Tuesday, August 25, 2015

Best Character Ever 9: Static

I’ve talked about some of my influences for Lightweight in the past, but one easily stands above the rest. And that character is Static.

Created in 1993 as one of the first four Milestone Comics comics, his title was the one I was least interested in of the original four. The character description and the forced in Malcolm X hat made him a complete pass for fourteen year old Nick. Instead I picked up Hardware, which I liked but wasn’t blown away by, and Icon, a book that instantly drew me in to the fascinating relationship between Augustus Freeman and Raquel Ervin. Blood Syndicate proved to be a great book in the hands of Ivan Velez and Chriscross. But it was Static that proved to be my favorite in the end.

I only tried the book because of how much I liked the previous three number ones. Virgil Hawkins proved to be a great character though as Dwayne McDuffie, Robert L. Washington III and John Paul Leon set out to basically update the original Spider-Man format. Virgil was a nerd, but even a nerd tried for acceptance. During a poorly thought out gang initiation, Virgil gets exposed to the Big Bang and empowered.

This cover was too controversial for DC to release
without an extra wrap around, all because of those
two small packets on the floor.
The comic quickly becomes a mix of teenage drama and superhero battles, even going so far as to end the first issue with the inexperienced hero getting his butt kicked. He would become much more adept with his abilities over forty-five issues. Unfortunately his series wouldn’t survive a price increase and the decline of the comic industry. It faded away with the rest of the Milestone line four years into its short life.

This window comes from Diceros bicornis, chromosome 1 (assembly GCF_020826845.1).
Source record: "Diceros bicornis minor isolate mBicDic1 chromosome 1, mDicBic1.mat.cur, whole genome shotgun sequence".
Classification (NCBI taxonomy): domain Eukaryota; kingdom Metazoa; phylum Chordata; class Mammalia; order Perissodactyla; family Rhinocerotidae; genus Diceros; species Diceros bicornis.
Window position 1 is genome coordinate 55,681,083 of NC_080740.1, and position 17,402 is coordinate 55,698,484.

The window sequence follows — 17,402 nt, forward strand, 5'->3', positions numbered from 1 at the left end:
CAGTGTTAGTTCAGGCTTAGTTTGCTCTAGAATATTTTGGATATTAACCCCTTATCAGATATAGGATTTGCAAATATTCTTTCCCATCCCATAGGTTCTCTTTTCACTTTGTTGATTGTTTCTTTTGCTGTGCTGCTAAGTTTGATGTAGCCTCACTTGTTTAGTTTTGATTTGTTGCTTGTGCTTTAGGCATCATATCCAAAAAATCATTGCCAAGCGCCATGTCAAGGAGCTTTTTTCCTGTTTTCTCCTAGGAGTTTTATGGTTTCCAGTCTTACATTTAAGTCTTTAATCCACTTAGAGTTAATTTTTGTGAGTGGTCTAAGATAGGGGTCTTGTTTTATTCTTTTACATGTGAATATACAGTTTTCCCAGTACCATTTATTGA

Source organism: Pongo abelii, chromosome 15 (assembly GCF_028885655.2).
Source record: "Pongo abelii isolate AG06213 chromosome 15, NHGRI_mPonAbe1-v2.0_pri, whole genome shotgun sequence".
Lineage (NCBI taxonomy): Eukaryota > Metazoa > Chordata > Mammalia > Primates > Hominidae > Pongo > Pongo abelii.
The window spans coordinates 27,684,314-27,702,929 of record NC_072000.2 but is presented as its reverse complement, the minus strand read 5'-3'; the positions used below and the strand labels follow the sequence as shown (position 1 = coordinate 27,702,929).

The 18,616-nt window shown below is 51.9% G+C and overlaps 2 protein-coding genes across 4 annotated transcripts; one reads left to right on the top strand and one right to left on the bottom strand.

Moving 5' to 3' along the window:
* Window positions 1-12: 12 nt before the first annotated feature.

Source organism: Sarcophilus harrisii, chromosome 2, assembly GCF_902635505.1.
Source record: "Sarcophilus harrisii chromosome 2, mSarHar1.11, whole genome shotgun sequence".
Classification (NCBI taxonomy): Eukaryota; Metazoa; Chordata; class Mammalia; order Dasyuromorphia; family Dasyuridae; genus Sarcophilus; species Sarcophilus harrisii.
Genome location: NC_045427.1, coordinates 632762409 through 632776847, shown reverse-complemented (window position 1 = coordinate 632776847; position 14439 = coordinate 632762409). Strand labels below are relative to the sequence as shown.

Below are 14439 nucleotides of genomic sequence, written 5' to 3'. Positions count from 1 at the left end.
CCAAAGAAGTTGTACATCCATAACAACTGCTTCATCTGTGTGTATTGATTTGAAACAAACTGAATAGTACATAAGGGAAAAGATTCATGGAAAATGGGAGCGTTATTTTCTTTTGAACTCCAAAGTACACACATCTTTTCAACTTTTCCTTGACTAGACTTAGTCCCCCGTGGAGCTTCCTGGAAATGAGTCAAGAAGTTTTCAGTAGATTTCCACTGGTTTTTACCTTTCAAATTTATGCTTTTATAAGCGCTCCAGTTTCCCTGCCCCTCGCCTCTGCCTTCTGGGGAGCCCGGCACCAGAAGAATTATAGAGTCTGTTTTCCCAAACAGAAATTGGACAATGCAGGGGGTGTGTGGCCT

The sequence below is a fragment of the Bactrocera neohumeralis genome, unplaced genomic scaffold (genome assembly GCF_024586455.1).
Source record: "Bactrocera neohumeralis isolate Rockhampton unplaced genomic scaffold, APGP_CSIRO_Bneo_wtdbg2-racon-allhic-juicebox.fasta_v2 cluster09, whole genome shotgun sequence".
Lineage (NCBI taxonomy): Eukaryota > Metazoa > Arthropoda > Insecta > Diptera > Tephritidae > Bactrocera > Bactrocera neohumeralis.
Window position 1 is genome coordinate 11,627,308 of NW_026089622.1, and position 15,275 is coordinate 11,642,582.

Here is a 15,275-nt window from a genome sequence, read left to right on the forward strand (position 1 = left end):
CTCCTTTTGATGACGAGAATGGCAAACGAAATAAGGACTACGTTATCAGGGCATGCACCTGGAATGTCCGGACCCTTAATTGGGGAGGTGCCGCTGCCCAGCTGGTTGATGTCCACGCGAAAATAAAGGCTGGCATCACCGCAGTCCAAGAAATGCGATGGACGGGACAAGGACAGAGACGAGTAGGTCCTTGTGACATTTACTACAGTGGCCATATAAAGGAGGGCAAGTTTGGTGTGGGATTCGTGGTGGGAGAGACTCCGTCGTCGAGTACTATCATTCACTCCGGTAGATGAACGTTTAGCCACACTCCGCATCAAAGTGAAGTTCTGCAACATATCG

Dwayne McDuffie moved into animation. He ushered Static into animation with him, creating the television series Static Shock! It was never quite the Static I grew to love, but the show had just enough Milestone in it to keep my interest. Season two started to integrate Static into the DC Animated Universe, a move that would continue into episodes of Justice League Unlimited. It was very cool to see Static getting treated as every bit as important as Green Lantern, Superman or Flash.

Those goggles will never not look silly.
Static would rejoin the DC fold with new comics in the last few years. Initially they promised big things for the character, but he quickly was relegated to a cast member in the messy Teen Titans title post-Final Crisis. Even when he was given his own series at the start of the New 52, it seemed DC was more interested in marginalizing the character than using him well. Ultimately the Milestone heroes were never to get their due as part of the DC Universe. With Dwayne and Robert L. Washington now gone, it seems doubtful the character will ever match its original level of greatness, even with the announcement of the upcoming independent Milestone 2.0.

But I still have those forty-five issues. Static—much like his lost creators—will always remain an inspiration to me. The simple flow of adventure to adventure, always tied together by the trials and tribulations of Virgil's everyday life is something I tried to emulate in the first year of Lightweight's adventures. While I am not sure I always succeeded, I cannot overlook the importance of character in super powered storytelling, something Milestone first really made me realize all those years ago.

Thanks, Dwayne. Thanks, Robert. Let's hope Milestone 2.0 can be a lasting legacy to both of you.

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